Collectively Held Histories and Futures
Sam Rutman, an immigrant from Eastern Europe had a job driving a fruit truck from Minnesota to the Dakotas. He got to know the fruit business, eventually starting his own fruit stand in Richfield. Thanks to the countless hours of hard work that he, his wife, and his two children would take on, that fruit stand would grow into Lyndale Garden Center, a business that would come to earn the highest revenue of any single-unit garden store in the country. It would stay in the family for forty-five years and become the backbone of the surrounding community.
I am sitting at McCormick’s and Schmick’s on Nicollet Mall enjoying grilled salmon and green beans. Across the table sits Dan Rutman, the grandson of Sam, whose father, Burt, and aunt, Sandra, inherited Lyndale Garden Center from their dad. Burt, who may have been thought of as a mama’s boy, worked 7 days a week at the garden store, usually to ten o’clock at night beside his mom, Belle Rutman, the beloved “ma” who sat at the end of cash registers and remembered everyone’s names. Dan tells me she knew people loved her Russian accent so she “played it up”. In a hilarious departure from most of us, pretended to be older than she was because she cleverly knew that everyone loves a little old lady. In addition to Belle and Burt, Sandra’s husband Palmer Siegel also ran the garden store until his death in 1984. A true family business.
Dan tells me that while the store sold pumpkins, Christmas trees, lawn furniture, and other tools, it was really the flowers that made the store profitable and helped finance him, his sisters and cousins through some of the best colleges in our country. Dan admits that if he wanted to see his dad, he had to go to the store. At age 10, his dad gave him the job of counting the money at the peak of the season. Burt knew that he could only trust his family with the brown paper bags full of cash. In an interesting evolution from these childhood late nights, Dan is now a Financial Planner, still helping businesses count their money.
At the peak season in the spring and summer months, policemen directed traffic in and out of Lyndale Garden Center’s parking lot. There were 15 cash registers going at a time. This business was Dan’s dad’s life. He sold the store but stayed connected. Strangely and one might say poetically, Burt passed away within a day of when Lyndale Garden Center locked its doors permanently.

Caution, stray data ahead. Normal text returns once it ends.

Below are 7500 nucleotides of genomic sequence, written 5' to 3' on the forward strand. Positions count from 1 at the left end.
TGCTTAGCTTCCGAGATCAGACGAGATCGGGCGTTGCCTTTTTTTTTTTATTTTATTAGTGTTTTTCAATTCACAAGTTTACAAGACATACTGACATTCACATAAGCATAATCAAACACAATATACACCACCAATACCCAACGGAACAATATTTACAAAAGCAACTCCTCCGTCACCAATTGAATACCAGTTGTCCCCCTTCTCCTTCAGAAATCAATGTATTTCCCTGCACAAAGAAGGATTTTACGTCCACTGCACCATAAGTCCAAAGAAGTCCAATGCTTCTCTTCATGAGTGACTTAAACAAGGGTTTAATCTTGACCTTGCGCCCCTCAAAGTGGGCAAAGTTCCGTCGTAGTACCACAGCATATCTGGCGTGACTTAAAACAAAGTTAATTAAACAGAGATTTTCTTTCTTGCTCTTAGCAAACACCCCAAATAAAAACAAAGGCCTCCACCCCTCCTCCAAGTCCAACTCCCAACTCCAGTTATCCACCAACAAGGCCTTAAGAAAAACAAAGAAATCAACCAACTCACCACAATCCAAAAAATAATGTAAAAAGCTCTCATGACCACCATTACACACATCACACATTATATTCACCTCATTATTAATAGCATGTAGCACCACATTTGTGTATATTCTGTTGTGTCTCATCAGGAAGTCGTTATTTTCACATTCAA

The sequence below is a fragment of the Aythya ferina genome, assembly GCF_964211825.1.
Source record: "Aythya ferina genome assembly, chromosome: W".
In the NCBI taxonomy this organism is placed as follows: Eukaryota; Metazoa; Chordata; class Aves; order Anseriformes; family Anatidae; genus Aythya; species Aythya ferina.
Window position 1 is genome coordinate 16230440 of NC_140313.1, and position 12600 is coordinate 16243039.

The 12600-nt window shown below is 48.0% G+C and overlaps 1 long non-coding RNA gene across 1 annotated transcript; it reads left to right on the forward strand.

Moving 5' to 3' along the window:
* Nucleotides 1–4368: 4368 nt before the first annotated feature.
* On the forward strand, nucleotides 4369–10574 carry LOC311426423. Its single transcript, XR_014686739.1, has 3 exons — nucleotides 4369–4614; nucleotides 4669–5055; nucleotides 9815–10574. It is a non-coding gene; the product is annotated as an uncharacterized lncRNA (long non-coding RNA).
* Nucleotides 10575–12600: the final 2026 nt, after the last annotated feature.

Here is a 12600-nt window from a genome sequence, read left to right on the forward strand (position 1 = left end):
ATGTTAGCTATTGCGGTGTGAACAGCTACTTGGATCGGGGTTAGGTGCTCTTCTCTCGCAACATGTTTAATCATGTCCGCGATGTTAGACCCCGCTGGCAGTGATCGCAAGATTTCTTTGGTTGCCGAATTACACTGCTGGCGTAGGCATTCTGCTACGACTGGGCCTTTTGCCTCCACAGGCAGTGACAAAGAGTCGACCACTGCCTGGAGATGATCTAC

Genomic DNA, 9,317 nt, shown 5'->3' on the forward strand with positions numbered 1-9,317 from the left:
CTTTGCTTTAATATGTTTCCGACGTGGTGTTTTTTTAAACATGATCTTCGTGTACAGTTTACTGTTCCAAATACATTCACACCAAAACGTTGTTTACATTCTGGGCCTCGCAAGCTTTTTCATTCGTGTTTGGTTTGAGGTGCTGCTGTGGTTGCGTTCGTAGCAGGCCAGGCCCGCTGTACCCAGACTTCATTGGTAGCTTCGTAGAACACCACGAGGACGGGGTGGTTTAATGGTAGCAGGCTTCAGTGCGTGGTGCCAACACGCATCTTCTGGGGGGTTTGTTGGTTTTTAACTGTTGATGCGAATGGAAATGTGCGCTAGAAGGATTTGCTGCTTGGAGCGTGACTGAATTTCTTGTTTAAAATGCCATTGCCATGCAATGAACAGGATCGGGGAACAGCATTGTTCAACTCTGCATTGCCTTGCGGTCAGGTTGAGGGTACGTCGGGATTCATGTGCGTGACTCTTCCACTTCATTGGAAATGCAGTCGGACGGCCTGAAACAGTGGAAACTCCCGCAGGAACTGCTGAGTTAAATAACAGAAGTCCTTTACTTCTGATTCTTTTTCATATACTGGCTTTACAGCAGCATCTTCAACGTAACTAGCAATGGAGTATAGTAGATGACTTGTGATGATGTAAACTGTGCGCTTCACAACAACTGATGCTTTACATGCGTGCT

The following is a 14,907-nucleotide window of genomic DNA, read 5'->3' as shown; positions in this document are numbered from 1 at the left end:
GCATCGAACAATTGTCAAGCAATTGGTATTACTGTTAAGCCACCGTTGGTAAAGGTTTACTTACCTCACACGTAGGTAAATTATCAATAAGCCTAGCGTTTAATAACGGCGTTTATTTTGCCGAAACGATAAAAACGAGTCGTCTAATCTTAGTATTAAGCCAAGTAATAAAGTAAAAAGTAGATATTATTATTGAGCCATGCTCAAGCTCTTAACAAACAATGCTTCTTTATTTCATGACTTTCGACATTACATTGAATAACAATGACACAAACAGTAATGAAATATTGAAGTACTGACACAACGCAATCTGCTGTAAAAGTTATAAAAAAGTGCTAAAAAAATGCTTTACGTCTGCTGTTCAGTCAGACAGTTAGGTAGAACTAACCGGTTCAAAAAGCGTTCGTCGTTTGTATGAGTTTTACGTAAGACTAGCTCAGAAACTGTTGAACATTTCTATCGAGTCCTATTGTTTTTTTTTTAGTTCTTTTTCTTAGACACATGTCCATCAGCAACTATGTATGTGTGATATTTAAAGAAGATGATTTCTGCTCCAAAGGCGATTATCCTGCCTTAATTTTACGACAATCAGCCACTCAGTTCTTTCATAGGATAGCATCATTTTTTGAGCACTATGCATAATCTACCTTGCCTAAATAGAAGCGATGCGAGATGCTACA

In a recent talk given by Laura Zabel, the Executive Director of Springboard for the Arts, she cited a finding from a Knight Foundation Soul of the Community study that determined aesthetics, social offerings, and openness drive attachment to community. During our lunch, Dan remembered that his grandma used to regularly stay open a little later if a customer came just past closing. In this literal sense, Lyndale Garden Center embodied all three of these things the study found.
Now, it is our job as The Cornerstone Group to find the right partners to animate the new Lyndale Gardens we are building. We are also keeping these three elements at the forefront of our visioning. We are looking for people like Sam, Burt, Palmer and Belle. Whether they are business owners with collectively held values like our friends and Lakewinds Co-op, the women of Ecological Gardens who are helping us plan our farm with principles of permaculture guiding their designs, or artists that believe art is a catalyst for connection, we feel the influence of what once sat on the land. Lyndale Garden Center was a passion, not just a business that successfully strengthened communities and families for generations. We are grateful to people like Dan for reaching out and finding us. His stories help us collectively hold the rich history and contribute to the soul of this community.